Unwanted music from a stereo system. Loud noises from a home theater. A noisy washing machine. We all have it in our homes, but we often fail to account for it when planning new construction or consider it in renovation projects.
While in the planning stages of any construction project, work to build noiseproofing solutions into your specifications. Your architect or general contract can assist with this. If you need advanced assistance, visit our distributor listings to find an acoustic specialist to work with.
Renovating may present more challenges than new construction, but Green Glue Noiseproofing Compound works perfectly to simply add on top of existing structures. Apply Green Glue Noiseproofing Compound and an additional layer of drywall to the existing ceiling if airborne noise, not impact noise, is the primary concern.
When it comes to noiseproofing walls, first decide whether to work with the existing walls (non-destructive upgrading), or to tear out existing walls (destructive upgrading). Destructive upgrading is more effective, but it costs more and requires more time.
Here are some wall noiseproofing tips:
- Remove direct air paths between rooms by sealing cracks covered by wall trip, unsealed doors, and pathways that involve the ventilation system.
- Add an extra layer of drywall with Green Glue Noiseproofing Compound. Just adding a drywall layer alone may only improves a wall’s STC rating by 2 points. But when Green Glue Noiseproofing Compound is added with the additional mass, the performance dramatically improves — as much as 12 STC points with a single additional layer of drywall, and 16 STC points for a double layer. Note: Avoid using lightweight drywall as mass will typically help with sound reduction.
When feasible, add insulation during a renovation project:
- Blow flexible insulation into the ceiling cavities, filling them, if they aren’t already insulated.
- If ceilings can be removed, you have a good shot at reducing most of the noise from the floor above.
Next, upgrade the ceiling with Green Glue products and other materials using one of these methods:
- For the most effective sound isolation, separate ceiling joists and wall studs with double drywall and Green Glue Noiseproofing Compound.
- Use sound clips like Green Glue Noiseproofing Clips or spring ceiling hangers with double drywall and Green Glue Noiseproofing Compound; or clips or staggered studs with Green Glue Noiseproofing Compound on the walls.
- Install a resilient channel and Green Glue Noiseproofing Compound with double drywall on the ceiling, and furring or directly-screwed drywall with Compound on walls.
- Green Glue Noiseproofing Compound and double drywall screwed directly to the joists and studs.
- Avoid using lightweight drywall as mass will typically help with sound reduction.
- Note: Do not use sound clips, resilient channel or spring ceiling hangers over existing drywall as this creates a triple leaf effect.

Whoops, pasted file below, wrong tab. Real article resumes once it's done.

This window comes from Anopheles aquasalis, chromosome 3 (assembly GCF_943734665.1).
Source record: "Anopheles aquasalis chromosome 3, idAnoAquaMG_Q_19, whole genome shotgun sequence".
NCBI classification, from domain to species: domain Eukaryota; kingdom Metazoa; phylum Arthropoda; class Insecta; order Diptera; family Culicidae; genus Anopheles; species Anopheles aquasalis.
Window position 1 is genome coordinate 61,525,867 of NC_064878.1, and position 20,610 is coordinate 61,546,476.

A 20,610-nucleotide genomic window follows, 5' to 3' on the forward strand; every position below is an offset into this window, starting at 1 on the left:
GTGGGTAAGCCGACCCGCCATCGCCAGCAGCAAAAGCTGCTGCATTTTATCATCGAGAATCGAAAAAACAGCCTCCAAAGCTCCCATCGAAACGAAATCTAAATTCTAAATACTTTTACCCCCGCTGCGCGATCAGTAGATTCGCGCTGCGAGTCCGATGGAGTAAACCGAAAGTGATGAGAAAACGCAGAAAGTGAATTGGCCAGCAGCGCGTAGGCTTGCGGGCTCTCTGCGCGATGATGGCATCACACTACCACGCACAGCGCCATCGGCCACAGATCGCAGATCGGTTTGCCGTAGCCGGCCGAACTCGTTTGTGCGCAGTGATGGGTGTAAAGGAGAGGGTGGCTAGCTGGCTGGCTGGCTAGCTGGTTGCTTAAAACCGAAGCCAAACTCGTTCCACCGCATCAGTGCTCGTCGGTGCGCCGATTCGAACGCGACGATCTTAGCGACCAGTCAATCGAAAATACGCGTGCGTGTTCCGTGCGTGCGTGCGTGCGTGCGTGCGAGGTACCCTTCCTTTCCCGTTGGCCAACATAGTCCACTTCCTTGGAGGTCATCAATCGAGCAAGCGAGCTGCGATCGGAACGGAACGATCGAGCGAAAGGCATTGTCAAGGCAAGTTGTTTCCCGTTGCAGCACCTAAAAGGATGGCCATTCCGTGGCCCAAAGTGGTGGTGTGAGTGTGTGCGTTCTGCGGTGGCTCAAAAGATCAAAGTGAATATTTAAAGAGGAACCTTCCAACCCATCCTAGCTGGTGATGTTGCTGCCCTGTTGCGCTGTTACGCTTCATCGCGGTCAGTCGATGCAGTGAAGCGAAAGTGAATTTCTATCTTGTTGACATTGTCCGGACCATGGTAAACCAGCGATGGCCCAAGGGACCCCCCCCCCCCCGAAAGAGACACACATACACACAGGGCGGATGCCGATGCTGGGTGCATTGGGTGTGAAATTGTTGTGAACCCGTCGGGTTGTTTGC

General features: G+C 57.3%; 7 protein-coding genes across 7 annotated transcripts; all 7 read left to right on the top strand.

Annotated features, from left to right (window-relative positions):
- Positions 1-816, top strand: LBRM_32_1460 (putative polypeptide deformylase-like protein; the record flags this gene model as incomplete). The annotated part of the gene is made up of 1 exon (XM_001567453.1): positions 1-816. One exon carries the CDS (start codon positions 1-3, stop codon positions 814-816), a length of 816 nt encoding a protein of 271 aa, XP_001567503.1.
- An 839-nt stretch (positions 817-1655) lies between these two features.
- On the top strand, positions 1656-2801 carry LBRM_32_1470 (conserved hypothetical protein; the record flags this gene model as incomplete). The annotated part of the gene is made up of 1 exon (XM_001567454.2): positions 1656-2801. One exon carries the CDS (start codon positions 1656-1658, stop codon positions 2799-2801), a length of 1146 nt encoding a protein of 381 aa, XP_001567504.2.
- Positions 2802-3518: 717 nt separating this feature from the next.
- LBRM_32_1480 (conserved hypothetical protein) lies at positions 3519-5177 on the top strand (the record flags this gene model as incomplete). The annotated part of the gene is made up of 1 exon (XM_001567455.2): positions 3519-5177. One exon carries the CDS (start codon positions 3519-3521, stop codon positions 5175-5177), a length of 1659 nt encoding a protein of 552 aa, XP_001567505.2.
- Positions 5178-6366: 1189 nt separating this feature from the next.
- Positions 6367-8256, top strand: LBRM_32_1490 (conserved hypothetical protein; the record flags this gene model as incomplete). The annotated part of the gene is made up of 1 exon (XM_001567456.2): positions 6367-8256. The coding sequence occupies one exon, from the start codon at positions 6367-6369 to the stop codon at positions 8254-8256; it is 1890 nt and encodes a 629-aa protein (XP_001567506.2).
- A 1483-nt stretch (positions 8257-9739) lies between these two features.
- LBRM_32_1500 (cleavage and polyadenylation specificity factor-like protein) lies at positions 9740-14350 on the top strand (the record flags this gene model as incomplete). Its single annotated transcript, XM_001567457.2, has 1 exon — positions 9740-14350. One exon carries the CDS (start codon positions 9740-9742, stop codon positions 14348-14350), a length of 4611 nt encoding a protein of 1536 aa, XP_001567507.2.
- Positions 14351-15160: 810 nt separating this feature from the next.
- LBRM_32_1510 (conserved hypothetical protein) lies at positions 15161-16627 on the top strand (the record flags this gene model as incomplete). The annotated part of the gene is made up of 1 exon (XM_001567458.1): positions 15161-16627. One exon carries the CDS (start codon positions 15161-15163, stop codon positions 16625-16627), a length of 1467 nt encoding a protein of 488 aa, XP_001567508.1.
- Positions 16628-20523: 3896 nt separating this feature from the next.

UNDERSTANDING THE TRIPLE LEAF EFFECT
In its simplest form, a triple leaf wall is a wall with TWO air cavities, not just one as in a typical wall. (In case you’re curious, a quadruple leaf wall would be a wall with 3 air cavities).
Why is a triple leaf wall a bad thing? After all, it would seem to make sense that any wall structure that has more air cavities for the noise vibration to cross would be more effective at reducing sound transmission. Unfortunately this is not the case.
The reason lies in the science of resonance. Decoupling isn’t effective at all frequencies. If you take two layers of drywall, and separate them with an air space, it doesn’t necessarily improve things at low frequencies. For example, the deep bass from your neighbors subwoofer might pass easily even through decoupled walls. The air in the cavity creates a continuation of the vibration, called resonance. To attain good low frequency performance, this resonance must be as low in frequency as possible, however for any given mass and space, a triple leaf wall will always have a higher resonance point than a standard double leaf (single cavity) wall. More information on Triple Leaf Effect is available here.
Many homeowners think that simply adding insulation will improve noiseproofing. While insulation is important, you may find that insulation alone will not provide enough sound isolation between rooms. Insulation often provides significant noise reduction unless the noise is structure-borne or flanking noise is present. If insulation is not added to the cavity, the compound is not expected to perform as well.
Here are some tips:
- If you have conventional walls or ceilints, structure-borne vibrations and sounds pass easily from one side of the wall to the other, and insulation does little to help.
- Insulation works best if your walls are decoupled, i.e., there are no mechanical connections between the two sides of the wall.
- Don’t be tempted to use dense insulation thinking it will work better at isolating sound. It can be more expensive and actually raises the resonance of low frequencies.
- Bottom line: insulation alone will not get rid of noise, but the inclusion of insulation in a cavity can have a tremendous impact when coupled with Green Glue Noiseproofing Compound.